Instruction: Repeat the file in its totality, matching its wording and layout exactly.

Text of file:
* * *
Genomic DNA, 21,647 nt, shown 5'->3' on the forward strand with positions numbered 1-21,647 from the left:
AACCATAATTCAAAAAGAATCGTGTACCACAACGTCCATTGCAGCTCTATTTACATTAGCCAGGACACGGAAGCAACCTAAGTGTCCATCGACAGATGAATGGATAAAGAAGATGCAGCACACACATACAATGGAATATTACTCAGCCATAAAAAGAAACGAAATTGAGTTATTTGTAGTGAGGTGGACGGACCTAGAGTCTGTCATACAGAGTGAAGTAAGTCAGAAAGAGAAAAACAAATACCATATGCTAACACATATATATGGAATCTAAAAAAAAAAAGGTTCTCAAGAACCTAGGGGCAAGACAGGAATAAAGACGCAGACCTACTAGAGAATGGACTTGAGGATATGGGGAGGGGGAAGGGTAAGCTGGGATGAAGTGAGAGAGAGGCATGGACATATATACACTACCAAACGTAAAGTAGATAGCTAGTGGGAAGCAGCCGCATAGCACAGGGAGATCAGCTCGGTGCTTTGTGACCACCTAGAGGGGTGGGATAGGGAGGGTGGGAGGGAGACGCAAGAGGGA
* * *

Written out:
Genomic DNA, 21,647 nt, shown 5'->3' on the forward strand with positions numbered 1-21,647 from the left:
AACCATAATTCAAAAAGAATCGTGTACCACAACGTCCATTGCAGCTCTATTTACATTAGCCAGGACACGGAAGCAACCTAAGTGTCCATCGACAGATGAATGGATAAAGAAGATGCAGCACACACATACAATGGAATATTACTCAGCCATAAAAAGAAACGAAATTGAGTTATTTGTAGTGAGGTGGACGGACCTAGAGTCTGTCATACAGAGTGAAGTAAGTCAGAAAGAGAAAAACAAATACCATATGCTAACACATATATATGGAATCTAAAAAAAAAAAGGTTCTCAAGAACCTAGGGGCAAGACAGGAATAAAGACGCAGACCTACTAGAGAATGGACTTGAGGATATGGGGAGGGGGAAGGGTAAGCTGGGATGAAGTGAGAGAGAGGCATGGACATATATACACTACCAAACGTAAAGTAGATAGCTAGTGGGAAGCAGCCGCATAGCACAGGGAGATCAGCTCGGTGCTTTGTGACCACCTAGAGGGGTGGGATAGGGAGGGTGGGAGGGAGACGCAAGAGGGA